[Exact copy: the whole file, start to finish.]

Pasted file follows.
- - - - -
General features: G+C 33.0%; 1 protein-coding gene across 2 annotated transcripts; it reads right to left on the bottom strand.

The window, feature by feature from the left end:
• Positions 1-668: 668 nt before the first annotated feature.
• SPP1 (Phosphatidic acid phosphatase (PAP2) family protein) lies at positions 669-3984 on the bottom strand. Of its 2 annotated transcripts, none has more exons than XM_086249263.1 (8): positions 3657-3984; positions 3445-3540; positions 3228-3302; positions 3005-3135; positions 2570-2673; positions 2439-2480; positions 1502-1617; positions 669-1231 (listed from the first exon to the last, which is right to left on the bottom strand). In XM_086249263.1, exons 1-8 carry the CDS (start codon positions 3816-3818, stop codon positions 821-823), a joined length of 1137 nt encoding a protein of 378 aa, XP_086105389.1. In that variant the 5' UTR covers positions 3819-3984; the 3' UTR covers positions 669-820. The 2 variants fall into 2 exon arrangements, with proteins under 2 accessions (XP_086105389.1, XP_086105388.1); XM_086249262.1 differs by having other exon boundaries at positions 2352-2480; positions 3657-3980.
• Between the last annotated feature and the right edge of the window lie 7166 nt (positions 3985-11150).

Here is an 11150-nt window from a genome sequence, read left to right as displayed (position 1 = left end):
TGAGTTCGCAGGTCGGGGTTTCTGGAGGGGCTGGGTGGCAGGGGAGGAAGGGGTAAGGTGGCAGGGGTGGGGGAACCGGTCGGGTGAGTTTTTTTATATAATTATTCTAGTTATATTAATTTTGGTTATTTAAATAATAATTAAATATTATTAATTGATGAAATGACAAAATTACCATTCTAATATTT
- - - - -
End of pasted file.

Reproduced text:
General features: G+C 33.0%; 1 protein-coding gene across 2 annotated transcripts; it reads right to left on the bottom strand.

The window, feature by feature from the left end:
• Positions 1-668: 668 nt before the first annotated feature.
• SPP1 (Phosphatidic acid phosphatase (PAP2) family protein) lies at positions 669-3984 on the bottom strand. Of its 2 annotated transcripts, none has more exons than XM_086249263.1 (8): positions 3657-3984; positions 3445-3540; positions 3228-3302; positions 3005-3135; positions 2570-2673; positions 2439-2480; positions 1502-1617; positions 669-1231 (listed from the first exon to the last, which is right to left on the bottom strand). In XM_086249263.1, exons 1-8 carry the CDS (start codon positions 3816-3818, stop codon positions 821-823), a joined length of 1137 nt encoding a protein of 378 aa, XP_086105389.1. In that variant the 5' UTR covers positions 3819-3984; the 3' UTR covers positions 669-820. The 2 variants fall into 2 exon arrangements, with proteins under 2 accessions (XP_086105389.1, XP_086105388.1); XM_086249262.1 differs by having other exon boundaries at positions 2352-2480; positions 3657-3980.
• Between the last annotated feature and the right edge of the window lie 7166 nt (positions 3985-11150).

Here is an 11150-nt window from a genome sequence, read left to right as displayed (position 1 = left end):
TGAGTTCGCAGGTCGGGGTTTCTGGAGGGGCTGGGTGGCAGGGGAGGAAGGGGTAAGGTGGCAGGGGTGGGGGAACCGGTCGGGTGAGTTTTTTTATATAATTATTCTAGTTATATTAATTTTGGTTATTTAAATAATAATTAAATATTATTAATTGATGAAATGACAAAATTACCATTCTAATATTT